Posts Tagged 'Flock'

Testing Flock 2.0 Beta

I just downloaded and installed Flock 2.0 beta on my machine and am testing it out.  So far it looks pretty familiar.  I wish I had some performance benchmarks to compare against – maybe I’ll go find some tonight.

For the short term, Flock looks fairly closely related to Flock 1.x browsers.  There are incremental changes to look-and-feel widgets.

Sorry, Flock. FF3 Eats Your Lunch.

I’ve been using the Flock browser since last fall. I thought it was a neat idea to combine a bunch of social platforms into the browser experience. Even if they didn’t always pull it off (see here and here), it was (and remains) a worthy goal.

Now, however, Firefox has their Version 3 release candidate out, and I’m switching. Why? Speed. FF3 is so much faster than Flock, especially in AJAX operations, there’s no justification for sticking with Flock.

Add to that the comment I heard at the May STS meeting, that spam-worthy AdUUp had signed a search deal with Flock, and I’ve lost some of the love for what was once my main squeeze.

The door’s not shut completely, but it’s closing fast.

Vote for Flock at SXSW

From Dan Burkhart’s Flock blog:

This year, Flock has been selected as a finalist for web awards issued in the “Community” category of sites and services.

Check out all the finalists here. If you go to SXSW (Andrew, I’m looking in your direction), do a brother a favor and spread some voting goodness around over at the Flock yurt.  Oh wait, this isn’t Burning Man, it’s SXSW in Austin, where all the attendees get swanky hotel rooms with armadillo pillowcases and a barrel of oil to bathe in every day.

Anyway, vote for Flock!  It’s still my #1 browser, precisely for the community aspects, and these lovable nerds need the exposure they’ll get among the geekesquerie.  They can come back to, um, Palo Alto?  I don’t even know where they’re at — and put the trophy up on the wall and get back to bug bashes.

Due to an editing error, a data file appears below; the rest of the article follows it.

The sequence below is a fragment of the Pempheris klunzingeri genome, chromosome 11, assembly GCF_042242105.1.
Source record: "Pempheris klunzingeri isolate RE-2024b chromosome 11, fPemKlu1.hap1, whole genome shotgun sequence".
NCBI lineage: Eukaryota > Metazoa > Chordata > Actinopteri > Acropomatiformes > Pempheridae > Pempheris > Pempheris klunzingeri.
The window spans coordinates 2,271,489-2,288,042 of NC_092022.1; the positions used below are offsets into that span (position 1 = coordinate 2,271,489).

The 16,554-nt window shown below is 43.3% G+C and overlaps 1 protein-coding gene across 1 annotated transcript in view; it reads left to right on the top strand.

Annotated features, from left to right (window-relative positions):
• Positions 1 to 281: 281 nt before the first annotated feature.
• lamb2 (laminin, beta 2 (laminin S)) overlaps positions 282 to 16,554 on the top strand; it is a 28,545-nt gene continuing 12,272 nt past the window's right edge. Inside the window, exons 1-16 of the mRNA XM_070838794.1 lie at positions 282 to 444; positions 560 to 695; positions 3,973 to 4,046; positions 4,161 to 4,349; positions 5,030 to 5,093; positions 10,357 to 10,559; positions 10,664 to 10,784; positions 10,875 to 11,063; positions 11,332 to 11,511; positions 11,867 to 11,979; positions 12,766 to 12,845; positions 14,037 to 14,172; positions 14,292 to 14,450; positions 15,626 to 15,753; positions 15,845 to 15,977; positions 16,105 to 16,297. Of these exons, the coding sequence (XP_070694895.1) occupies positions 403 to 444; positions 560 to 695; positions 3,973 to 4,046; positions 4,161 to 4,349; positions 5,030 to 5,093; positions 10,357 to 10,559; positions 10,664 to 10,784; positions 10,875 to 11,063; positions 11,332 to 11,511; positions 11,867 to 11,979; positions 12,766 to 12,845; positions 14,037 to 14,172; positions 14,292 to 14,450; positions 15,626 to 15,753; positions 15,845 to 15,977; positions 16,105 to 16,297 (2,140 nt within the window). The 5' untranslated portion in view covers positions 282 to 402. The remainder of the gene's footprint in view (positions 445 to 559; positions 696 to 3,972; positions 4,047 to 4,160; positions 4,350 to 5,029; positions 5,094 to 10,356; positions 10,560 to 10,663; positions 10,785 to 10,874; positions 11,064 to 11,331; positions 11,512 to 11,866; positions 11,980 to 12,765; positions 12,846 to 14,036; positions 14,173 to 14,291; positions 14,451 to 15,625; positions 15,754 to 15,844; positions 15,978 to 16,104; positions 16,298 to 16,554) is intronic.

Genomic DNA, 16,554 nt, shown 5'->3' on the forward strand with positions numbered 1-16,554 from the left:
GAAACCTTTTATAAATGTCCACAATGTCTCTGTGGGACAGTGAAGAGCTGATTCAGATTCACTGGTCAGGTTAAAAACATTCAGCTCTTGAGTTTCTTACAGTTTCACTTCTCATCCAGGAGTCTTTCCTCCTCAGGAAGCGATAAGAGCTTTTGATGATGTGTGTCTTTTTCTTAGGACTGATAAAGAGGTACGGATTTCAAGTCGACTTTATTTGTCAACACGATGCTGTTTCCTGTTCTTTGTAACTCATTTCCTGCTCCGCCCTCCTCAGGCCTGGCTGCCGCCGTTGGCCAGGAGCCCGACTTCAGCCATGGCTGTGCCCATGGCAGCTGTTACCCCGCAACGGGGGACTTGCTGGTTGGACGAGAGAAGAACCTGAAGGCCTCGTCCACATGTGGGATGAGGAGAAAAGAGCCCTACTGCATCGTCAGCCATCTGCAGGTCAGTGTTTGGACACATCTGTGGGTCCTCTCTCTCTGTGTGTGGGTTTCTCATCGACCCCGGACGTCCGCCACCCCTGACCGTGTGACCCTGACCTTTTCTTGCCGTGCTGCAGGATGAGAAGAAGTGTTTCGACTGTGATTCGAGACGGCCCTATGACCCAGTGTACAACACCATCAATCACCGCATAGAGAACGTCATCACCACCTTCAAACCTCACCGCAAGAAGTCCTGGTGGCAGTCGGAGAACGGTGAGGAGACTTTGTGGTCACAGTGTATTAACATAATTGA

Good luck Flockstars!

Flocking Hell!

Flock is announcing new integration with MySpace, per an article by Scott Gilbertson at Wired Magazine.  ARGH!  Fix your existing problems first before you send your developers off to do additional integrations.  You’re about to lose me as a customer in favor of Firefox 3.

The Flock Twitter Client Needs Work

I’m new to Twitter. I resisted for a long time, but gave in recently and am actually very pleasantly surprised with how interested I am in the service, and probably more importantly, the paradigm.

Software developers (and I still count myself as one) tend to shun interruptions, for good reason:

The other trouble is that it’s so easy to get knocked out of the zone. Noise, phone calls, going out for lunch, having to drive 5 minutes to Starbucks for coffee, and interruptions by coworkers — ESPECIALLY interruptions by coworkers — all knock you out of the zone. If you take a 1 minute interruption by a coworker asking you a question, and this knocks out your concentration enough that it takes you half an hour to get productive again, your overall productivity is in serious trouble.